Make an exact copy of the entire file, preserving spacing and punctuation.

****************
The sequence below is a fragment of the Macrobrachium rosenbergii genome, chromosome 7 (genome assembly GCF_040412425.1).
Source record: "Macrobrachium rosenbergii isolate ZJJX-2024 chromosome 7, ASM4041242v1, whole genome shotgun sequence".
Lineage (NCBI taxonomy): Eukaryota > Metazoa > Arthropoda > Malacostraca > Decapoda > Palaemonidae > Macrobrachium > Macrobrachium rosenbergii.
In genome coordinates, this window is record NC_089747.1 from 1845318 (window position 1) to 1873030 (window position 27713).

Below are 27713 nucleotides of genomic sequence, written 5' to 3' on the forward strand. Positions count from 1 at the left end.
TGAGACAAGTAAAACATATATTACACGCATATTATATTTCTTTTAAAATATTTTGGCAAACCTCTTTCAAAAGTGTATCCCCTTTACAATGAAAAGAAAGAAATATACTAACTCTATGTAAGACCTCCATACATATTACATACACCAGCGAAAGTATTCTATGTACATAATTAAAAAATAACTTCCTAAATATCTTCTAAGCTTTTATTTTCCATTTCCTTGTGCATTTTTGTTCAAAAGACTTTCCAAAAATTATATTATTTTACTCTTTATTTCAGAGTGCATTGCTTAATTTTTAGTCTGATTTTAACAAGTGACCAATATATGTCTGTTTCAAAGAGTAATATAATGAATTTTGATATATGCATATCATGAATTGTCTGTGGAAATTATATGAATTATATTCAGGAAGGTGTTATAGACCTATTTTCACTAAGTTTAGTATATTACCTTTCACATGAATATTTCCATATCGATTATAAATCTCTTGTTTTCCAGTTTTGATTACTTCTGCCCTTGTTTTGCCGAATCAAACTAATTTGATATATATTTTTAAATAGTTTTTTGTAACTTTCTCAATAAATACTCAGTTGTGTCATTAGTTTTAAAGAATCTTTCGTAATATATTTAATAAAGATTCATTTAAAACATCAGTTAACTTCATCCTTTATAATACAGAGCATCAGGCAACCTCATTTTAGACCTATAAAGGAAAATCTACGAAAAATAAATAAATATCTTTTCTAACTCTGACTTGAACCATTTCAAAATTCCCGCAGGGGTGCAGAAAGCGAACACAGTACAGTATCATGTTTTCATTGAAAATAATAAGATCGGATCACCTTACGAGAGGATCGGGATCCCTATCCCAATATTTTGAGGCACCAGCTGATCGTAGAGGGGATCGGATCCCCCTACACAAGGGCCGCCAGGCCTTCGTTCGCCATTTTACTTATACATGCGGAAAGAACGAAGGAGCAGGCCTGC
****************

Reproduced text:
The sequence below is a fragment of the Macrobrachium rosenbergii genome, chromosome 7 (genome assembly GCF_040412425.1).
Source record: "Macrobrachium rosenbergii isolate ZJJX-2024 chromosome 7, ASM4041242v1, whole genome shotgun sequence".
Lineage (NCBI taxonomy): Eukaryota > Metazoa > Arthropoda > Malacostraca > Decapoda > Palaemonidae > Macrobrachium > Macrobrachium rosenbergii.
In genome coordinates, this window is record NC_089747.1 from 1845318 (window position 1) to 1873030 (window position 27713).

Below are 27713 nucleotides of genomic sequence, written 5' to 3' on the forward strand. Positions count from 1 at the left end.
TGAGACAAGTAAAACATATATTACACGCATATTATATTTCTTTTAAAATATTTTGGCAAACCTCTTTCAAAAGTGTATCCCCTTTACAATGAAAAGAAAGAAATATACTAACTCTATGTAAGACCTCCATACATATTACATACACCAGCGAAAGTATTCTATGTACATAATTAAAAAATAACTTCCTAAATATCTTCTAAGCTTTTATTTTCCATTTCCTTGTGCATTTTTGTTCAAAAGACTTTCCAAAAATTATATTATTTTACTCTTTATTTCAGAGTGCATTGCTTAATTTTTAGTCTGATTTTAACAAGTGACCAATATATGTCTGTTTCAAAGAGTAATATAATGAATTTTGATATATGCATATCATGAATTGTCTGTGGAAATTATATGAATTATATTCAGGAAGGTGTTATAGACCTATTTTCACTAAGTTTAGTATATTACCTTTCACATGAATATTTCCATATCGATTATAAATCTCTTGTTTTCCAGTTTTGATTACTTCTGCCCTTGTTTTGCCGAATCAAACTAATTTGATATATATTTTTAAATAGTTTTTTGTAACTTTCTCAATAAATACTCAGTTGTGTCATTAGTTTTAAAGAATCTTTCGTAATATATTTAATAAAGATTCATTTAAAACATCAGTTAACTTCATCCTTTATAATACAGAGCATCAGGCAACCTCATTTTAGACCTATAAAGGAAAATCTACGAAAAATAAATAAATATCTTTTCTAACTCTGACTTGAACCATTTCAAAATTCCCGCAGGGGTGCAGAAAGCGAACACAGTACAGTATCATGTTTTCATTGAAAATAATAAGATCGGATCACCTTACGAGAGGATCGGGATCCCTATCCCAATATTTTGAGGCACCAGCTGATCGTAGAGGGGATCGGATCCCCCTACACAAGGGCCGCCAGGCCTTCGTTCGCCATTTTACTTATACATGCGGAAAGAACGAAGGAGCAGGCCTGC